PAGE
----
Spurrier's grandfather, also Henry, was one of the two Spurrier brothers who founded a company in 1896 to produce steam powered, and later petrol powered, commercial vehicles. The company was renamed Leyland Motors in 1907. In 1919 Spurrier's father, another Henry, took charge of the company.
Spurrier (Henry III) started working life as an apprentice in his grandfather's firm. During the first World War he was a pilot with the Royal Flying Corps.
Immediately after the war Spurrier involved himself in car development, working with the chief engineer at Leyland Motors, J.G. Parry-Thomas and with his assistant Reid Railton. They produced a luxury touring car the Leyland Eight, with which they intended to compete with Rolls-Royce. It was exhibited at the 1920 London motor show, only eight however, were ever built.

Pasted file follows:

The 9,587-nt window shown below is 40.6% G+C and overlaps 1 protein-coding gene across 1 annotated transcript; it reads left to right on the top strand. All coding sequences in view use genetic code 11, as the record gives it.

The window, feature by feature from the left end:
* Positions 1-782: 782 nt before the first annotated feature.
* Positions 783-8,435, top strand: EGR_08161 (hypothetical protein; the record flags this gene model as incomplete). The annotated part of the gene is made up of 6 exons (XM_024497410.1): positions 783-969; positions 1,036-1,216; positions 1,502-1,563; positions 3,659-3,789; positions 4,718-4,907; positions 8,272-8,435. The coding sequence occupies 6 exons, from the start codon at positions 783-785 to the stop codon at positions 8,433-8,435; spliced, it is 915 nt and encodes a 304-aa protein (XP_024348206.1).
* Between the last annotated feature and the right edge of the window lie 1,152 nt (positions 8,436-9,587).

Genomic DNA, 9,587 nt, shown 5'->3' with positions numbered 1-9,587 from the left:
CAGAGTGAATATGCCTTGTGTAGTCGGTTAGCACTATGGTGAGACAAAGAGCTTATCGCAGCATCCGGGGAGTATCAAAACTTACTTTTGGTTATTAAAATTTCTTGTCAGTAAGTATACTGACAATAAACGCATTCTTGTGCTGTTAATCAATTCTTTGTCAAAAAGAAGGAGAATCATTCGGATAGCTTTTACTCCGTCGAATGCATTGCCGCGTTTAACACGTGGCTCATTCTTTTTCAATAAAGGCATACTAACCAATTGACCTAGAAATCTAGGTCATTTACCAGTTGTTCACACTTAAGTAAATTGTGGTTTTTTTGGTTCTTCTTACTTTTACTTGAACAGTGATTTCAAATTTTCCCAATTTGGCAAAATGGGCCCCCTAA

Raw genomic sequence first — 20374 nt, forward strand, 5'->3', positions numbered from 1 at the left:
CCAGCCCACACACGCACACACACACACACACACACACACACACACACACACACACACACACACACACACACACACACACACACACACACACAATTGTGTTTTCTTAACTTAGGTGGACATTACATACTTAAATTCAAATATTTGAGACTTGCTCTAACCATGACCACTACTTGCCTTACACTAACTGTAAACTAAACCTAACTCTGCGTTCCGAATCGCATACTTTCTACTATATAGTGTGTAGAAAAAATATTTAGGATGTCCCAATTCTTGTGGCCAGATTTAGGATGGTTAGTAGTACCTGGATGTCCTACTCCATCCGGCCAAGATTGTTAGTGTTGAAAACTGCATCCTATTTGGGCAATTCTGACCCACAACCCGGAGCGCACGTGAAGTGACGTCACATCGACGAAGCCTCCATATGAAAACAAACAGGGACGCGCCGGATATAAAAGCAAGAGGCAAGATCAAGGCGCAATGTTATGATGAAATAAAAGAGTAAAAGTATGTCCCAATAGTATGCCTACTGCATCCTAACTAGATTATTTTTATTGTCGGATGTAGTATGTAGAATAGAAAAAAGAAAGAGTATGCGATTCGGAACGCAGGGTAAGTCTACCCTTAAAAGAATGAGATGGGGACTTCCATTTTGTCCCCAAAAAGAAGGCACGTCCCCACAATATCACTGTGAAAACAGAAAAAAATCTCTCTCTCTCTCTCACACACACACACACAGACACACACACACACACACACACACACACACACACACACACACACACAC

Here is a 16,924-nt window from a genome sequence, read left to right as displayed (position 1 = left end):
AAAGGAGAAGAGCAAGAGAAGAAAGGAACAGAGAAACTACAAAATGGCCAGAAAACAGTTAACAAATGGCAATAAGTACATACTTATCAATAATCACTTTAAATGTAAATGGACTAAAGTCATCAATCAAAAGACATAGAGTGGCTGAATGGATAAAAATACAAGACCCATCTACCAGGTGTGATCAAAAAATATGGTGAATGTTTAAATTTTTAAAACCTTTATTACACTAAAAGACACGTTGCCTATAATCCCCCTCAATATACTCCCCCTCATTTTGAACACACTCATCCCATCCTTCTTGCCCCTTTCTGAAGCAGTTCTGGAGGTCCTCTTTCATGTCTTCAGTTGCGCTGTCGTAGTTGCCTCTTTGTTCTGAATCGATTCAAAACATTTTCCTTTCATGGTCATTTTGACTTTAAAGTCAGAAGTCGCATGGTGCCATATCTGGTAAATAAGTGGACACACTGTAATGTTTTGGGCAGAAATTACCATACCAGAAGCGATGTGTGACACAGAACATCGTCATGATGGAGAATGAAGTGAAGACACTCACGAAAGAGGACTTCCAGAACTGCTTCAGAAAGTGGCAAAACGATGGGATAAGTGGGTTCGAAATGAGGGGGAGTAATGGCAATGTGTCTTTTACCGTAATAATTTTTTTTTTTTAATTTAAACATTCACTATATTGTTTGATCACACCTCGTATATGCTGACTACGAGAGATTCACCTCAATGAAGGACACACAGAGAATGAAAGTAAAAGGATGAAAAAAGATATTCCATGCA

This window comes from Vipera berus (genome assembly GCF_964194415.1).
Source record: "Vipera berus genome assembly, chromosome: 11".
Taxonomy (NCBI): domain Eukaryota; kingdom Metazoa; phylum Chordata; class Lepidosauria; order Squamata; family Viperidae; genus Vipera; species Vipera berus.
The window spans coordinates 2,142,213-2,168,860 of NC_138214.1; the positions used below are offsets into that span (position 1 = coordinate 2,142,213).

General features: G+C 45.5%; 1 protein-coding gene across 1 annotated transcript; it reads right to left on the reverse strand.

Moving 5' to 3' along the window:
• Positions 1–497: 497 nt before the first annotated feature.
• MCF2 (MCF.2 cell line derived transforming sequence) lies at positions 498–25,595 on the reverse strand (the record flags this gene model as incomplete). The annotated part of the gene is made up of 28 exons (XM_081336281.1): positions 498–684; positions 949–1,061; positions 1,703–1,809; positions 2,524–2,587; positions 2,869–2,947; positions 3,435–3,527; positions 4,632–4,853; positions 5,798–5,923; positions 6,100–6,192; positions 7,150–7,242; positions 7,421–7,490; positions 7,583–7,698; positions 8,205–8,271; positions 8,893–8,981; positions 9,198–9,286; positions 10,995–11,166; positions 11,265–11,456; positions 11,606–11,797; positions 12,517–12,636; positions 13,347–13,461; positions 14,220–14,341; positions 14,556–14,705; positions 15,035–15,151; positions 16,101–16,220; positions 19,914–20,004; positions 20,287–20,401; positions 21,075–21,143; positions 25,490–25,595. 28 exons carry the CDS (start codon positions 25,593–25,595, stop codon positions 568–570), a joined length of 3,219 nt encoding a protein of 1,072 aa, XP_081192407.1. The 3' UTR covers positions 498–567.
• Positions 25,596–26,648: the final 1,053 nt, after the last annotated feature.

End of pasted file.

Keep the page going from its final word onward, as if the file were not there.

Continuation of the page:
After his father's death, Spurrier progressed to become Managing Director of Leyland Motors in 1949.
Spurrier was knighted in 1955. Under his leadership Leyland Motors acquired Standard Triumph in 1961 and the newly enlarged company became the Leyland Motor Corporation (LMC), and a car producer once again.
Spurrier died in 1964 and Donald Stokes took over as head of LMC.
- King, Peter. The Motor Men: Pioneers of the British Car Industry. Quiller Press. ISBN 1-870948-23-8.
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